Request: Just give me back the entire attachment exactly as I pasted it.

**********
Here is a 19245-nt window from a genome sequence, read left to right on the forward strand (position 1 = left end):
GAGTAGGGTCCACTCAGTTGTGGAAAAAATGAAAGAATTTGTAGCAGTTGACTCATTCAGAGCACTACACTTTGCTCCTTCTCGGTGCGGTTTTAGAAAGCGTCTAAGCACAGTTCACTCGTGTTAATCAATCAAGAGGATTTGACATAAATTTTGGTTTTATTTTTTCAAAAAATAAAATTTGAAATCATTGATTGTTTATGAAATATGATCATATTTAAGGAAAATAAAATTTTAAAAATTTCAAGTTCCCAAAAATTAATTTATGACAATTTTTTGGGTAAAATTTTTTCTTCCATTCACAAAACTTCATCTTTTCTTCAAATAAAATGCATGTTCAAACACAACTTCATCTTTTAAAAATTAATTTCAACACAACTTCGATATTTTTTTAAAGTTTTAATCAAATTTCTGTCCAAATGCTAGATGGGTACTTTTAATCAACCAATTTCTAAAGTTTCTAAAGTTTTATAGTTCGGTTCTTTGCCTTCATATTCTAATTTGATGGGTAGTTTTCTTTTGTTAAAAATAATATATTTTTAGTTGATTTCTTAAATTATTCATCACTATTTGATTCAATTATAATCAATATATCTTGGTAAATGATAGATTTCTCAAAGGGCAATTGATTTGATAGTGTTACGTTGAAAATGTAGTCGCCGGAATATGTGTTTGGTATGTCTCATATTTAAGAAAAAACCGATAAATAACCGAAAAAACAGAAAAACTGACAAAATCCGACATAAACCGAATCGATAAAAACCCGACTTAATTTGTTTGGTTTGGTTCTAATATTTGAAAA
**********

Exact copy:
Here is a 19245-nt window from a genome sequence, read left to right on the forward strand (position 1 = left end):
GAGTAGGGTCCACTCAGTTGTGGAAAAAATGAAAGAATTTGTAGCAGTTGACTCATTCAGAGCACTACACTTTGCTCCTTCTCGGTGCGGTTTTAGAAAGCGTCTAAGCACAGTTCACTCGTGTTAATCAATCAAGAGGATTTGACATAAATTTTGGTTTTATTTTTTCAAAAAATAAAATTTGAAATCATTGATTGTTTATGAAATATGATCATATTTAAGGAAAATAAAATTTTAAAAATTTCAAGTTCCCAAAAATTAATTTATGACAATTTTTTGGGTAAAATTTTTTCTTCCATTCACAAAACTTCATCTTTTCTTCAAATAAAATGCATGTTCAAACACAACTTCATCTTTTAAAAATTAATTTCAACACAACTTCGATATTTTTTTAAAGTTTTAATCAAATTTCTGTCCAAATGCTAGATGGGTACTTTTAATCAACCAATTTCTAAAGTTTCTAAAGTTTTATAGTTCGGTTCTTTGCCTTCATATTCTAATTTGATGGGTAGTTTTCTTTTGTTAAAAATAATATATTTTTAGTTGATTTCTTAAATTATTCATCACTATTTGATTCAATTATAATCAATATATCTTGGTAAATGATAGATTTCTCAAAGGGCAATTGATTTGATAGTGTTACGTTGAAAATGTAGTCGCCGGAATATGTGTTTGGTATGTCTCATATTTAAGAAAAAACCGATAAATAACCGAAAAAACAGAAAAACTGACAAAATCCGACATAAACCGAATCGATAAAAACCCGACTTAATTTGTTTGGTTTGGTTCTAATATTTGAAAA